The lowest energy state (n=1) is called the ground state. When an electron absorbs energy, it gets excited and jumps to an outer It has to fall back to a lower orbit with the release of energy.
(3) Advantages of Bohr’s theory
 Bohr’s theory satisfactorily explains the spectra of species having one electron, viz. hydrogen atom,
He ^{+} , Li^{2}^{+} etc.
 Calculation of radius of Bohr’s orbit : According to Bohr, radius of orbit in which electron moves is
where, n =Orbit number, m =Mass number [9.1 ´ 10^{31}kg], e =Charge on the electron [1.6 ´ 10 ^{19} ]
Z =Atomic number of element, k = Coulombic constant [9 ´ 10^{9} Nm ^{2}c ^{2} ]
After putting the values of m,e,k,h, we get.
 For a particular system [e.g., H, He^{+} or Li^{+2}]
r µ n^{2} [Z = constant]
Thus we have
r n^{2}
1 = 1
i.e., r : r
: r ……….. :: 1 : 4 : 9……. r < r < r


2 1 2 3
2 2
1 2 3
 For particular orbit of different species
r µ 1 [Z =constant] Considering A and B species, we have rA
Z r_{B}
= ZB
ZA
Thus, radius of the first orbit H,
 Calculation of velocity of electron
He ^{+} , Li ^{+2} and
Be ^{+3} follows the order:
H > He ^{+} > Li^{+2} > Be ^{+3}
For H atom, Vn
= 2.188 ´ 10^{8} cm. sec 1
n
 For a particular system [H, He^{+} or Li^{+2}]
V µ 1 [Z = constant] Thus, we have,
n
V1 = n2 V2 n1
The order of velocity is V1
 V2
 V3
……… or
1
V1 : V2 : V3……………. :: 1 : 2 :
1 ……..
3
 For a particular orbit of different species
V µ Z [n =constant] Thus, we have
 For H or He^{+} or Li^{+2}, we have
H < He ^{+} < Li ^{+2}
V1 : V2 = 2 : 1; V1 : V3 = 3 : 1;
V1 : V4
= 4 : 1
 Calculation of energy of electron in Bohr’s orbit
Total energy of electron = K.E. + P.E. of electron = kZe 2 – kZe 2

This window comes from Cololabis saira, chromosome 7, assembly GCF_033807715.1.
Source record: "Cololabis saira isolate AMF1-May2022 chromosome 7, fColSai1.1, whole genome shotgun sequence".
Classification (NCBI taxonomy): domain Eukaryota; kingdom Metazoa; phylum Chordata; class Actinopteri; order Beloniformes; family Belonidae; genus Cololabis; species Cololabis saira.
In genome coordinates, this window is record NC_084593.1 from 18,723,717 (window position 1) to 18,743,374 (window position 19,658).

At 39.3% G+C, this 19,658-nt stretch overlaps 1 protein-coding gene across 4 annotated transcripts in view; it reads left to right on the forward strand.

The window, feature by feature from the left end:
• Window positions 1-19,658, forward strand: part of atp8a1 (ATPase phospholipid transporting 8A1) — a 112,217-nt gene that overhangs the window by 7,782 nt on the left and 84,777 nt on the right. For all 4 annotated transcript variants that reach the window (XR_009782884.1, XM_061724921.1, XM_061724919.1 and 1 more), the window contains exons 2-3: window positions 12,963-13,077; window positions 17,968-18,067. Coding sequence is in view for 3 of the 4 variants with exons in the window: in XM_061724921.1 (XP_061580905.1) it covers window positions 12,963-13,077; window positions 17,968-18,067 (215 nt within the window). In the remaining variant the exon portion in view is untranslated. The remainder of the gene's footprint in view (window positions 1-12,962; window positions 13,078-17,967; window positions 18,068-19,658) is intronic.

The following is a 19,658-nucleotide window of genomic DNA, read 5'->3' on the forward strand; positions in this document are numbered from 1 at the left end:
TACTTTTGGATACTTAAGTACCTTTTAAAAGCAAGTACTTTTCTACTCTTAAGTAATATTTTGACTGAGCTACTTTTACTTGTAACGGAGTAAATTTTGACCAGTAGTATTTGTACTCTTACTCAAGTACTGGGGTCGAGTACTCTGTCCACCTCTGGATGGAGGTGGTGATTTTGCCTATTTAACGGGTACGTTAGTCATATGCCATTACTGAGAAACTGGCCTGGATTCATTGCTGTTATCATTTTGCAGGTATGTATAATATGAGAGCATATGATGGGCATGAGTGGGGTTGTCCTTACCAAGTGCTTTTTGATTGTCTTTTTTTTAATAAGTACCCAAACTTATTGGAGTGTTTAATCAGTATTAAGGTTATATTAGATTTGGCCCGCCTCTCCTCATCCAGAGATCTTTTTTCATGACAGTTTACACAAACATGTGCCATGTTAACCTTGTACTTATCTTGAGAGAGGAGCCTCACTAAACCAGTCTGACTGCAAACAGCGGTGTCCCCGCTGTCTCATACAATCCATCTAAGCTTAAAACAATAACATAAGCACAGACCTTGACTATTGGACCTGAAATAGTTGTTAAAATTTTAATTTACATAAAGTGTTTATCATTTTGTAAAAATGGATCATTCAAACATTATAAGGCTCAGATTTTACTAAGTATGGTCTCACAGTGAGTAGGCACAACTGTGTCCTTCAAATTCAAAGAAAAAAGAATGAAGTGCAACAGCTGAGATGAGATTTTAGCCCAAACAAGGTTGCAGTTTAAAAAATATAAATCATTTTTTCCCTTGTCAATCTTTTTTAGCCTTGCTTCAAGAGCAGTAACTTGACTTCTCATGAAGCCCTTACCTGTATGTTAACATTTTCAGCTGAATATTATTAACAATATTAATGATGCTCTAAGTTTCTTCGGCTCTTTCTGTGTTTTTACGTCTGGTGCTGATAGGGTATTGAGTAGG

= – kZe ^{2}
2r r 2r
Substituting of r, gives us
E = – 2p ^{2} mZ ^{2}e ^{4} k ^{2}
n2 h2
Where, n=1, 2, 3…….. ¥
Putting the value of m, e, k, h, p we get
E = 21.8 ´ 10 ^{12} ´ Z 2 erg per atom = 21.8 ´ 10 ^{19} ´ Z 2 J per atom(1J = 10^{7} erg)
n2 n2
E = 13.6 ´ Z 2 eV per atom(1eV = 1.6 ´ 10–19 J) = 313.6 ´ Z 2 kcal./ mole
(1 cal = 4.18J)
n2 n2
or – 1312 Z 2kJmol 1
n2
 For a particular system[H, He^{+} or Li^{+2}]




E µ – 1 [Z =constant] Thus, we have E1 2

n2 E2 2
The energy increase as the value of n increases
 For a particular orbit of different species




E µ –Z ^{2} [n =constant] Thus, we have EA 2

EB 2
For the system H, He^{+} , Li^{+2}, Be^{+3} (nsame) the energy order is H > He ^{+} > Li^{+2} > Be ^{+3}
The energy decreases as the value of atomic number Z increases.
When an electron jumps from an outer orbit (higher energy) energy) n1 , then the energy emitted in form of radiation is given by
n_{2} to an inner orbit (lower
2p 2 k 2 me 4 Z 2 æ 1 1 ö 2 æ 1 1 ö

DE = En – En =
ç – ÷Þ DE = 13.6Z
h2 n2 n2
ç – ÷ eV / atom
n2 n2

è 1 2 ø è 1 2 ø
1 DE
2p ^{2}k ^{2}me ^{4} Z ^{2} æ 1 1 ö
As we know that
E = hn , c = nl and n = l
= hc , =
ch^{3}
ç
ç n2
÷
n2 ÷
è 1 2 ø
1 2 æ 1 1 ö 2p 2 k 2me 4
This can be represented as l = n
= RZ
ç – ÷ where, R =
n2 n2
ch3
R is known as Rydberg
è 1 2 ø
constant. Its value to be used is 109678cm1 .
(4) Quantisation of energy of electron
 In ground state : No energy In ground state energy of atom is minimum and for 1^{st} orbit of Hatom, n=1.
\ E_{1} = 13.6eV.
 In excited state : Energy levels greater than n_{1} are excited i.e. for H atom n_{2} , n_{3} , n_{4}
state. For H– atom first excitation state is = n_{2}
are excited
 Excitation potential : Energy required to excite electron from ground state to any excited
Ground state ¾¾® Excited state
I^{st} excitation potential =
E2 – E1 = 3.4 + 13.6 = 10.2 eV.

II^{nd} excitation potential = E – E = 1.5 + 13.6 = 12.1 eV.